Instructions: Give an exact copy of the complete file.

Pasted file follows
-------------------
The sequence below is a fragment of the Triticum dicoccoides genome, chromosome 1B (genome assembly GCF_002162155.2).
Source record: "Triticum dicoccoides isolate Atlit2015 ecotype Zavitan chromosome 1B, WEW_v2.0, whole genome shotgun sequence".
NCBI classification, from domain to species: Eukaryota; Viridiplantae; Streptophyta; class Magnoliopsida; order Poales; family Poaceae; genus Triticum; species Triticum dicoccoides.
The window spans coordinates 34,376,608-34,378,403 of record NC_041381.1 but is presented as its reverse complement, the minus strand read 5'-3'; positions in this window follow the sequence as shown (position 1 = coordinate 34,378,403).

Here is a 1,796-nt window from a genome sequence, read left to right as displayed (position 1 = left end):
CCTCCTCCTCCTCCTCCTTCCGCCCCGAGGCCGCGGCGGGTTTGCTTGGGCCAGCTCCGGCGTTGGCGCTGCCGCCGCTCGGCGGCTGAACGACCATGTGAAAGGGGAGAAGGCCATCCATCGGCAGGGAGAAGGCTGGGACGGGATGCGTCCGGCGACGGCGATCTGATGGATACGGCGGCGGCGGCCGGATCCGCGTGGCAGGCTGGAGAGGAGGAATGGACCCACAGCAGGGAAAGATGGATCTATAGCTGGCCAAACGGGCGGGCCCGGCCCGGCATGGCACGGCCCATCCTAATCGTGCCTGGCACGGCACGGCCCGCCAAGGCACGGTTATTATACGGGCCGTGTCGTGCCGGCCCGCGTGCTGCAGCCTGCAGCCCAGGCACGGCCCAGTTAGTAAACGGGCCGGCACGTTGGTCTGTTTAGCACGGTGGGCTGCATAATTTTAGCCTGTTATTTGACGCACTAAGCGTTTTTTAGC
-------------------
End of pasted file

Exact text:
The sequence below is a fragment of the Triticum dicoccoides genome, chromosome 1B (genome assembly GCF_002162155.2).
Source record: "Triticum dicoccoides isolate Atlit2015 ecotype Zavitan chromosome 1B, WEW_v2.0, whole genome shotgun sequence".
NCBI classification, from domain to species: Eukaryota; Viridiplantae; Streptophyta; class Magnoliopsida; order Poales; family Poaceae; genus Triticum; species Triticum dicoccoides.
The window spans coordinates 34,376,608-34,378,403 of record NC_041381.1 but is presented as its reverse complement, the minus strand read 5'-3'; positions in this window follow the sequence as shown (position 1 = coordinate 34,378,403).

Here is a 1,796-nt window from a genome sequence, read left to right as displayed (position 1 = left end):
CCTCCTCCTCCTCCTCCTTCCGCCCCGAGGCCGCGGCGGGTTTGCTTGGGCCAGCTCCGGCGTTGGCGCTGCCGCCGCTCGGCGGCTGAACGACCATGTGAAAGGGGAGAAGGCCATCCATCGGCAGGGAGAAGGCTGGGACGGGATGCGTCCGGCGACGGCGATCTGATGGATACGGCGGCGGCGGCCGGATCCGCGTGGCAGGCTGGAGAGGAGGAATGGACCCACAGCAGGGAAAGATGGATCTATAGCTGGCCAAACGGGCGGGCCCGGCCCGGCATGGCACGGCCCATCCTAATCGTGCCTGGCACGGCACGGCCCGCCAAGGCACGGTTATTATACGGGCCGTGTCGTGCCGGCCCGCGTGCTGCAGCCTGCAGCCCAGGCACGGCCCAGTTAGTAAACGGGCCGGCACGTTGGTCTGTTTAGCACGGTGGGCTGCATAATTTTAGCCTGTTATTTGACGCACTAAGCGTTTTTTAGC